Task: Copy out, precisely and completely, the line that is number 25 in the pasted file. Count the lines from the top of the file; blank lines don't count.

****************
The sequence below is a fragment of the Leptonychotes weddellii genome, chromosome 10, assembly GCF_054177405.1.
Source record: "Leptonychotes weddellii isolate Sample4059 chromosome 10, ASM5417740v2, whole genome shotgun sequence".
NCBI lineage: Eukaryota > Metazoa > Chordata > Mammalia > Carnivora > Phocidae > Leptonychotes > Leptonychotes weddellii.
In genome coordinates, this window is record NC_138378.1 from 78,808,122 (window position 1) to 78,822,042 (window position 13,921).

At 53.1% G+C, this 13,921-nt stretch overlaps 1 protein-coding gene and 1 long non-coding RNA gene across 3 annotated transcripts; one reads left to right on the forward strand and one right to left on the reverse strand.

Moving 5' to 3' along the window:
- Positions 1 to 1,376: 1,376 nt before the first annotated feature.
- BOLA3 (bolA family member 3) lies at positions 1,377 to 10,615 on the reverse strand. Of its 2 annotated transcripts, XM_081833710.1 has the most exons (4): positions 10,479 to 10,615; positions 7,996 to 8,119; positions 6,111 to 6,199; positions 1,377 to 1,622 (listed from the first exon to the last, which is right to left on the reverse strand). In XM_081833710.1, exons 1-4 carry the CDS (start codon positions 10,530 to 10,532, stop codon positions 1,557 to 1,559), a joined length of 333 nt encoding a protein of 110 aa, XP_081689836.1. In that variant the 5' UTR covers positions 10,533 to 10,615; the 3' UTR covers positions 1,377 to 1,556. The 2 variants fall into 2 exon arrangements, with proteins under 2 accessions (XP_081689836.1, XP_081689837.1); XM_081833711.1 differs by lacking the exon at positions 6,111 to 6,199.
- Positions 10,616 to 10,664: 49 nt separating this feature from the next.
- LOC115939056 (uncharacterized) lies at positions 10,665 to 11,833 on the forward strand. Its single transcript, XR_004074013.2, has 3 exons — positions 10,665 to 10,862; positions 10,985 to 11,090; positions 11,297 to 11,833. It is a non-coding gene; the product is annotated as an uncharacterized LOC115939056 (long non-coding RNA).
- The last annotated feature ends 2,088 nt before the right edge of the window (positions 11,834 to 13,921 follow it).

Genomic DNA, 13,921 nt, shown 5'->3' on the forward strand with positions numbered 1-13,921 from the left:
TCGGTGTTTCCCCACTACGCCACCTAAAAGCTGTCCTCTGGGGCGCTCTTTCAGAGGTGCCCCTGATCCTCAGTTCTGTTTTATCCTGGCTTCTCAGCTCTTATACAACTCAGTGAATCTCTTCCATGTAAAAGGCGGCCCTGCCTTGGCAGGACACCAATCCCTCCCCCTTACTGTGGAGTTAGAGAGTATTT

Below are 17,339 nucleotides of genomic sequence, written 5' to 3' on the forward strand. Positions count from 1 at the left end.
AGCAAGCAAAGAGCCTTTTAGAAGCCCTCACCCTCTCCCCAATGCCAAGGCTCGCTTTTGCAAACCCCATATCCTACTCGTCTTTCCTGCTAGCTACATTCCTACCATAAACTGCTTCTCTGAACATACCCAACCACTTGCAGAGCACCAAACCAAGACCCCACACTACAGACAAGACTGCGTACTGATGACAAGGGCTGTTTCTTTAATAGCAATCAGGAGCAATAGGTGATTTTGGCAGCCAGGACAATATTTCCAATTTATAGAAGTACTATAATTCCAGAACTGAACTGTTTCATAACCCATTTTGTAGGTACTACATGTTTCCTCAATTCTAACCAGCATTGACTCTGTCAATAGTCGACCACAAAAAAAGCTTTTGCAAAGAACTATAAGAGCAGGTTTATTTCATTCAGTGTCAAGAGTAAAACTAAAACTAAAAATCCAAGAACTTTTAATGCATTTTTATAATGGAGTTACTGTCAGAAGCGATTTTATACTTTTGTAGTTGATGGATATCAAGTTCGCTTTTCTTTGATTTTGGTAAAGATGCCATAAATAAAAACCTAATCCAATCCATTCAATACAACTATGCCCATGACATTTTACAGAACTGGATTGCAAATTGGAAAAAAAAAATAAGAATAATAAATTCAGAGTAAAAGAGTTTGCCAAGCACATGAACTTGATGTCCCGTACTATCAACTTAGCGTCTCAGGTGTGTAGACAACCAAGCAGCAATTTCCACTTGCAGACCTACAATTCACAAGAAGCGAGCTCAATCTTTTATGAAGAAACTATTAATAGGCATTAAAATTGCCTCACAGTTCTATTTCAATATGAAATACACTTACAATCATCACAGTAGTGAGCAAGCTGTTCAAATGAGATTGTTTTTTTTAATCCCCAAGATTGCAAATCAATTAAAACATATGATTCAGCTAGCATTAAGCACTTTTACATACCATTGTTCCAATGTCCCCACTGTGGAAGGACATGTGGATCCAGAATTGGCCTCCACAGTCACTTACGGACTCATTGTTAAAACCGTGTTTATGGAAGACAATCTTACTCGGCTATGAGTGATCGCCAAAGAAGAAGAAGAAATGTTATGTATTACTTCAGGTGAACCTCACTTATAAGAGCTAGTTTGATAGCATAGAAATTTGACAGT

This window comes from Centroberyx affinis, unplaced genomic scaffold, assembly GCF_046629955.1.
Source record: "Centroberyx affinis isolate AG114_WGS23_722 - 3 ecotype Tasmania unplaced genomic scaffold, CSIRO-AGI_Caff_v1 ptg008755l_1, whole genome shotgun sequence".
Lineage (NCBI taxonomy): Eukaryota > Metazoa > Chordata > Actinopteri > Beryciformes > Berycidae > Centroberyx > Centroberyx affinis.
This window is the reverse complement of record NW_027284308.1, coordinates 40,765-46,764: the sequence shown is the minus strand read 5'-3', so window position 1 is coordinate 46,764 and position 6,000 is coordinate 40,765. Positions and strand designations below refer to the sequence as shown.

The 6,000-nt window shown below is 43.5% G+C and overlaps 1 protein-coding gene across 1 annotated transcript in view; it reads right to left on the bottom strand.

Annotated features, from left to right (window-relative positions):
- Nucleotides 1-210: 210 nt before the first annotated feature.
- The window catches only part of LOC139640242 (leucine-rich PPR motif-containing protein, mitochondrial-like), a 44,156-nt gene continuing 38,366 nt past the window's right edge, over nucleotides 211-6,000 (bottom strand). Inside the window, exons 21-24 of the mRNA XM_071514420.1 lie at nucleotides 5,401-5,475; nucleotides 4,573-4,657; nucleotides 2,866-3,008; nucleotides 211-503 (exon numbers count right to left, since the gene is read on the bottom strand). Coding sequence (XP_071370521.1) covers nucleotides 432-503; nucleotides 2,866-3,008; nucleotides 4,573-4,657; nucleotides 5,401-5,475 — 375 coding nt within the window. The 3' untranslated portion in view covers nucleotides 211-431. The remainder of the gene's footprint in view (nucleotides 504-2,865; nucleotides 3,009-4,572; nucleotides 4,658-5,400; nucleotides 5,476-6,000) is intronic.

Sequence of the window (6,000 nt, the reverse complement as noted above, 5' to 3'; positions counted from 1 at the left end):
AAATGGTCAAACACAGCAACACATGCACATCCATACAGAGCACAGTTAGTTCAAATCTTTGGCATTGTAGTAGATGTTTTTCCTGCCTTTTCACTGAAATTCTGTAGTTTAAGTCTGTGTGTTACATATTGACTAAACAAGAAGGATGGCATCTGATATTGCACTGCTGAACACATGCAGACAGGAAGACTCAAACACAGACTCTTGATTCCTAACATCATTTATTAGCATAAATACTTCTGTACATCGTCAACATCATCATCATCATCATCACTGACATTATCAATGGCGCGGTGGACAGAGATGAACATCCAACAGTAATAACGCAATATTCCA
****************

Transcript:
AAATGGTCAAACACAGCAACACATGCACATCCATACAGAGCACAGTTAGTTCAAATCTTTGGCATTGTAGTAGATGTTTTTCCTGCCTTTTCACTGAAATTCTGTAGTTTAAGTCTGTGTGTTACATATTGACTAAACAAGAAGGATGGCATCTGATATTGCACTGCTGAACACATGCAGACAGGAAGACTCAAACACAGACTCTTGATTCCTAACATCATTTATTAGCATAAATACTTCTGTACATCGTCAACATCATCATCATCATCATCACTGACATTATCAATGGCGCGGTGGACAGAGATGAACATCCAACAGTAATAACGCAATATTCCA